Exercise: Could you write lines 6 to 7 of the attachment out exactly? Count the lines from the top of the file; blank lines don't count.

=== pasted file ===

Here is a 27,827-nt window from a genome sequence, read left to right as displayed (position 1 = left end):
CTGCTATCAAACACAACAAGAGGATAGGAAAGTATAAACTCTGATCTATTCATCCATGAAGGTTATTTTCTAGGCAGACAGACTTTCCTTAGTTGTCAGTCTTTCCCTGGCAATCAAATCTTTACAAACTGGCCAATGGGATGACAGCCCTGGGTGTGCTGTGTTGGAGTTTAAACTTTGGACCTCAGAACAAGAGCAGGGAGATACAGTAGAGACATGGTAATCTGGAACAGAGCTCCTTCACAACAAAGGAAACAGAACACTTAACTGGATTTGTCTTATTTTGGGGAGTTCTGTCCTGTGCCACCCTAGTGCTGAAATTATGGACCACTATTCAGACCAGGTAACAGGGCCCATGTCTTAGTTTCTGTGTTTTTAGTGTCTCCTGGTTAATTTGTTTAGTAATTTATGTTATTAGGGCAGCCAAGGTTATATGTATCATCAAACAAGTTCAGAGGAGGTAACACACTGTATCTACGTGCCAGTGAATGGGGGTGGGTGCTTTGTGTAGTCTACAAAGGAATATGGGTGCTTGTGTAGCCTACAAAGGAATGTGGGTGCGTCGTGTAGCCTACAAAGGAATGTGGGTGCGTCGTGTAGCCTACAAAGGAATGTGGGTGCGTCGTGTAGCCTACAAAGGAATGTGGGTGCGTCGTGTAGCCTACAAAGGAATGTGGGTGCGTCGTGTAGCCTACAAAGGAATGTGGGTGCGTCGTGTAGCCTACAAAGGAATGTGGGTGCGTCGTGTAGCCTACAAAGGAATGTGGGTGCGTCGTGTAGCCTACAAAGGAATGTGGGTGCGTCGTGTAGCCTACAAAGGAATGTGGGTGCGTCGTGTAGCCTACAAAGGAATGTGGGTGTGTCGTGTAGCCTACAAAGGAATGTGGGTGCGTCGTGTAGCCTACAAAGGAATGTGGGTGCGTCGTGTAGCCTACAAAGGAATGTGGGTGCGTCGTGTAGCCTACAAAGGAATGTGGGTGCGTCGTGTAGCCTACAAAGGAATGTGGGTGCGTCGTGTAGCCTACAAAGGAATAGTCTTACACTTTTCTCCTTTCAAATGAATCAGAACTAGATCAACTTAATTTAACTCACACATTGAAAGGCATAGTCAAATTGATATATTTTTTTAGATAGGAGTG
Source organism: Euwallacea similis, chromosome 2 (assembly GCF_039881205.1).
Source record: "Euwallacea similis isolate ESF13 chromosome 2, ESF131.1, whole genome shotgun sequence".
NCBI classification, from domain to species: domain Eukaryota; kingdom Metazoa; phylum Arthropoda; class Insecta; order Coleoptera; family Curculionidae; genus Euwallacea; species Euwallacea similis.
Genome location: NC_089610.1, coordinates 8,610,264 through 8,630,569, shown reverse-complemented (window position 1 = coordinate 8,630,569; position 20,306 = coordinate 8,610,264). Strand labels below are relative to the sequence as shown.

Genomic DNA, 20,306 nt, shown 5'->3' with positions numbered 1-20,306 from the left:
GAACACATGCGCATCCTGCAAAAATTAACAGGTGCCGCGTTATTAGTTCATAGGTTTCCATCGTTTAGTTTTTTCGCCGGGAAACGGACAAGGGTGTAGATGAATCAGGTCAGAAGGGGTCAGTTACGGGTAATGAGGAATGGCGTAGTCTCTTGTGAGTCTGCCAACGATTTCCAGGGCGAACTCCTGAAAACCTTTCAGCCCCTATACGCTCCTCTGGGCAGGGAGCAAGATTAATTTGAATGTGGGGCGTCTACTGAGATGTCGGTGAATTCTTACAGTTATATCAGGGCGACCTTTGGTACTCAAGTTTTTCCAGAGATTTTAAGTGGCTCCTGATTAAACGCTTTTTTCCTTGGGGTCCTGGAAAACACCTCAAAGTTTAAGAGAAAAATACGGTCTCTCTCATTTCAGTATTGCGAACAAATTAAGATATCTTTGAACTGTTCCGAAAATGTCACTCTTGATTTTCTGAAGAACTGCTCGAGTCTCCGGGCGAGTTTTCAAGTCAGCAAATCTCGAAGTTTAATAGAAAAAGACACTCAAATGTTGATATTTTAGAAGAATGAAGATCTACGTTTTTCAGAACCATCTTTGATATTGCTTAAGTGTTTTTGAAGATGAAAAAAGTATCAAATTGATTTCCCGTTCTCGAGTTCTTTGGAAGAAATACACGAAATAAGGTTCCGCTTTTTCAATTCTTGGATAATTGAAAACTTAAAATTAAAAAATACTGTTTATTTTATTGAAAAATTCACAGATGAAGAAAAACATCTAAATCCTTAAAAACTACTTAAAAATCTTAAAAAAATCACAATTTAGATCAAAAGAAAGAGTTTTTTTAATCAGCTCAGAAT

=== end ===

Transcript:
Genome location: NC_089610.1, coordinates 8,610,264 through 8,630,569, shown reverse-complemented (window position 1 = coordinate 8,630,569; position 20,306 = coordinate 8,610,264). Strand labels below are relative to the sequence as shown.

Genomic DNA, 20,306 nt, shown 5'->3' with positions numbered 1-20,306 from the left: